Open Enrollment

The final thing to consider is how “Open Enrollment” applies to you. Monday (Dec 7th) is the last day of Medicare Open Enrollment. This doesn’t apply directly to Medicare Supplements. The annual open enrollment period is mostly talking about Medicare Advantage plans and prescription drug plans (Medicare Part C and D). You have an initial enrollment period hovering around your 65th birthday, though, that comes once in  your life.

This initial enrollment period allows you to enroll into any Medicare Supplement plan with any company. The company doesn’t ask you health questions (in Indiana, they can’t even ask you if you are a tobacco user). Once you’re out of that period, you are no longer able to enroll without health questions (typically). For instance, if you’re now 66 years old, you’re out of your open enrollment period and you will have to medically qualify for coverage. I know of at least one company that offers simplified underwriting–which means they only ask a few yes or no questions–between the ages of 66 and 69.

Here’s the good news. If you’re still working and past that initial enrollment period, you can still apply for any supplement at any company without health questions (as long as you have health coverage through work). This means you can be 70 (if you’re still working) and get the best plan on the market without answering any health questions!! Most people that I have run into assume that they are no longer eligible.

Medicare Supplement While Working

Why is now a good time to switch

There are a few reasons why now is a great time to switch from your group plan (if it makes sense) to a Medicare Supplement.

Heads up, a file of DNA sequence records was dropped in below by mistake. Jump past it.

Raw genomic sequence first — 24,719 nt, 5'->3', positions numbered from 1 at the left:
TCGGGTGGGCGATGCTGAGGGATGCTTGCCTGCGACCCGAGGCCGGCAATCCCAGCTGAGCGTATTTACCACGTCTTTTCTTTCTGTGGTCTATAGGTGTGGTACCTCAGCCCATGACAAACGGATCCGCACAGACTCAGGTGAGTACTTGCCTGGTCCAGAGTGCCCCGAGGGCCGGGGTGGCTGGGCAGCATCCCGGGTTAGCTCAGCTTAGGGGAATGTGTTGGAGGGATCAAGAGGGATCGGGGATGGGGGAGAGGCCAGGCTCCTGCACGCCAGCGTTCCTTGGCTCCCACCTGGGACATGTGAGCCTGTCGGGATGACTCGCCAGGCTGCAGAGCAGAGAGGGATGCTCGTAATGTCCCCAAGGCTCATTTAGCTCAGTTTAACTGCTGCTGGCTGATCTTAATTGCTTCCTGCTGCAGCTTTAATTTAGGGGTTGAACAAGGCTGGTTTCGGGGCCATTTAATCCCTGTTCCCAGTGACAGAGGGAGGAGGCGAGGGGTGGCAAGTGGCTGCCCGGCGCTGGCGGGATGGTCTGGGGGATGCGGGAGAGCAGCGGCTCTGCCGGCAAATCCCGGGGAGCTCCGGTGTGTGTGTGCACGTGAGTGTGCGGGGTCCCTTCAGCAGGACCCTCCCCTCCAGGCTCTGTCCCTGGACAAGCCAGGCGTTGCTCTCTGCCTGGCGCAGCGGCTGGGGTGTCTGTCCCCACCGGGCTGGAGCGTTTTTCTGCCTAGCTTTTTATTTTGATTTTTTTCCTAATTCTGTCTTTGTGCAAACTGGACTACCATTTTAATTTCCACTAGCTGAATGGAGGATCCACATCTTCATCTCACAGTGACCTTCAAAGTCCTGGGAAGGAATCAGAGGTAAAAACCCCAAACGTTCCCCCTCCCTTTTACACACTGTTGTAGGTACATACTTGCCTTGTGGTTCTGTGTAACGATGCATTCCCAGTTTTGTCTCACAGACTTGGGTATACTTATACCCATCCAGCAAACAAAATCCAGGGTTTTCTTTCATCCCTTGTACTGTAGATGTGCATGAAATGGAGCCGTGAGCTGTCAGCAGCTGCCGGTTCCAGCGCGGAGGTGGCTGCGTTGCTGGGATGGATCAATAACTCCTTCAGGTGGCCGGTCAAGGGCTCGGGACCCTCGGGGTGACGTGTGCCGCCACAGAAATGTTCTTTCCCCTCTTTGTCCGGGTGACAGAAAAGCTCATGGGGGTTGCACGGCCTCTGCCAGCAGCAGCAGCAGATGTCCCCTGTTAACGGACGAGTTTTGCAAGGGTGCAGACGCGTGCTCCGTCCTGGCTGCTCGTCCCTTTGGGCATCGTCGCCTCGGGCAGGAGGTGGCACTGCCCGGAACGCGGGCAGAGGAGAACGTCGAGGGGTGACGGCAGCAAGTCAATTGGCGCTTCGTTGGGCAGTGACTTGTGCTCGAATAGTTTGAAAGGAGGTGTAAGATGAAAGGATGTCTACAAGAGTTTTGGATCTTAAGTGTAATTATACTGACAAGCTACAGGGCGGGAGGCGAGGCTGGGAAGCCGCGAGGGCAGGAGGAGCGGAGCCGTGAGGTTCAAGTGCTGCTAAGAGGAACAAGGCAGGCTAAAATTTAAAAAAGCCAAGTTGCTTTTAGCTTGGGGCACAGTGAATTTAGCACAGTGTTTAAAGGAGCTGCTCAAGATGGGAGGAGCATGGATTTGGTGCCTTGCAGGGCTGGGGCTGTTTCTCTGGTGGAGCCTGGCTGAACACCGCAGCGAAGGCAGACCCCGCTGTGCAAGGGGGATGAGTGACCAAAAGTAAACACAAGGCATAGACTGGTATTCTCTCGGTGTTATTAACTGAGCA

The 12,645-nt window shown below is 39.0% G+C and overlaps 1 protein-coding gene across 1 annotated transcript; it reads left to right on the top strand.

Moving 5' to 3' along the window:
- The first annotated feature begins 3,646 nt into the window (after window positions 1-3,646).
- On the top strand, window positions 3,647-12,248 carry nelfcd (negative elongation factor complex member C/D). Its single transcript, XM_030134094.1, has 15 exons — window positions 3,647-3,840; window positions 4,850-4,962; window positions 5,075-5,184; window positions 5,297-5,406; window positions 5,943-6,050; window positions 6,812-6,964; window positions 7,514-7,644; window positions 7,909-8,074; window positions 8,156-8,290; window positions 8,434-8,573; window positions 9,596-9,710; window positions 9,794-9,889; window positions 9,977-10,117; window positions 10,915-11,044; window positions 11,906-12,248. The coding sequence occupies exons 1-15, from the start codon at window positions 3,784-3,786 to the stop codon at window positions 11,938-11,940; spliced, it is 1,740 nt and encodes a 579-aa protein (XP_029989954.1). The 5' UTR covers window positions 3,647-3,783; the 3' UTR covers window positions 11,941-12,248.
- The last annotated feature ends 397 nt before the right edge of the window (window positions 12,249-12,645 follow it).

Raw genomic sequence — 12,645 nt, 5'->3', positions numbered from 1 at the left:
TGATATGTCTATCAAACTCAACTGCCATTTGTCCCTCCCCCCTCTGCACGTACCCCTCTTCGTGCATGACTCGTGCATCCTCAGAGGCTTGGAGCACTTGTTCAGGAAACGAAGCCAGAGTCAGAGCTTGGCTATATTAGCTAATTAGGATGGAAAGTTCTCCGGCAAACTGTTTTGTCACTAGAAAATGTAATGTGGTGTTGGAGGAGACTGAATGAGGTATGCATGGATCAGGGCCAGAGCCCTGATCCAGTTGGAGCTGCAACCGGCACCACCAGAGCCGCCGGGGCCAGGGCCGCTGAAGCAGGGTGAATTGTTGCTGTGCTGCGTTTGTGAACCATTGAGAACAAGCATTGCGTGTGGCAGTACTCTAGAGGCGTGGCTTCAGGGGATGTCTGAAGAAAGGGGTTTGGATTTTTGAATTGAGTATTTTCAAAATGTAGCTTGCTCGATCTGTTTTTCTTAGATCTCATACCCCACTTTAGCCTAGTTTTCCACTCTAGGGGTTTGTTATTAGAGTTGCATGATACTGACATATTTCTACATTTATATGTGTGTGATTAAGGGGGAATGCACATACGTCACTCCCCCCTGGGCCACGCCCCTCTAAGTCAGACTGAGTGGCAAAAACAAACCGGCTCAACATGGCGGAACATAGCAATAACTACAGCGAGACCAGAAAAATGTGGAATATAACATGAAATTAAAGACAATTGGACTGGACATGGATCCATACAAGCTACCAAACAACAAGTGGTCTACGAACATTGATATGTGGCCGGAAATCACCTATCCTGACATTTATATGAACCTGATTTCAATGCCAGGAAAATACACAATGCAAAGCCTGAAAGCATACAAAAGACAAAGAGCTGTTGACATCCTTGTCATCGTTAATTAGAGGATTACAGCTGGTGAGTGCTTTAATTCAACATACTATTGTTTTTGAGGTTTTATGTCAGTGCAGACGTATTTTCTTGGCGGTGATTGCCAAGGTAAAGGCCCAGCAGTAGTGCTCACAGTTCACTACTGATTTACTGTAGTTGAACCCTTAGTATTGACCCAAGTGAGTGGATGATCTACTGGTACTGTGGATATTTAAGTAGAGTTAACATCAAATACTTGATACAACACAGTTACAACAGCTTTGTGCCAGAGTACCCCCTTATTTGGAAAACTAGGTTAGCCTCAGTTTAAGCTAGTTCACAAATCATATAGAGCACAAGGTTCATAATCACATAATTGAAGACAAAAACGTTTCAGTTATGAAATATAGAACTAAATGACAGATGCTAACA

1. You can change to a Supplement at any time
  2. The new year is starting soon. This means:
    1. A New Deductible with your work insurance
    2. You are most likely in open enrollment with your work
  3. You can have your coverage start at the first of the year
  4. You don’t have to pay multiple deductibles like you would if you switched later in the year.
  5. Supplement premiums can go up each year. Starting in this year can lock in a lower rate for the rest of your life (issue-age policies)

How to Make it Simple

Talk to an agent. That’s it. Have them run a comparison side by side. What will it hurt? I have met with people and told them that they have the best plan for them. I have walked out of houses without trying to “sell” anything because they didn’t need my product. However, if it can help you, the only way to find out is to compare.

If you are in Indiana and want a free assessment, send me an email at You can also send me a message on facebook at There is also a live chat feature at the top right of this page.

What are your concerns? Comment below.


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RaphaelMedicare SupplementsIs it better to be on Medicare and a supplement or your group insurance if you're over 65? This is a question that many may be asking themselves, especially here at the end of the year. Well, this may be something to look into, but the answer isn't cut...Making Senior Health Simple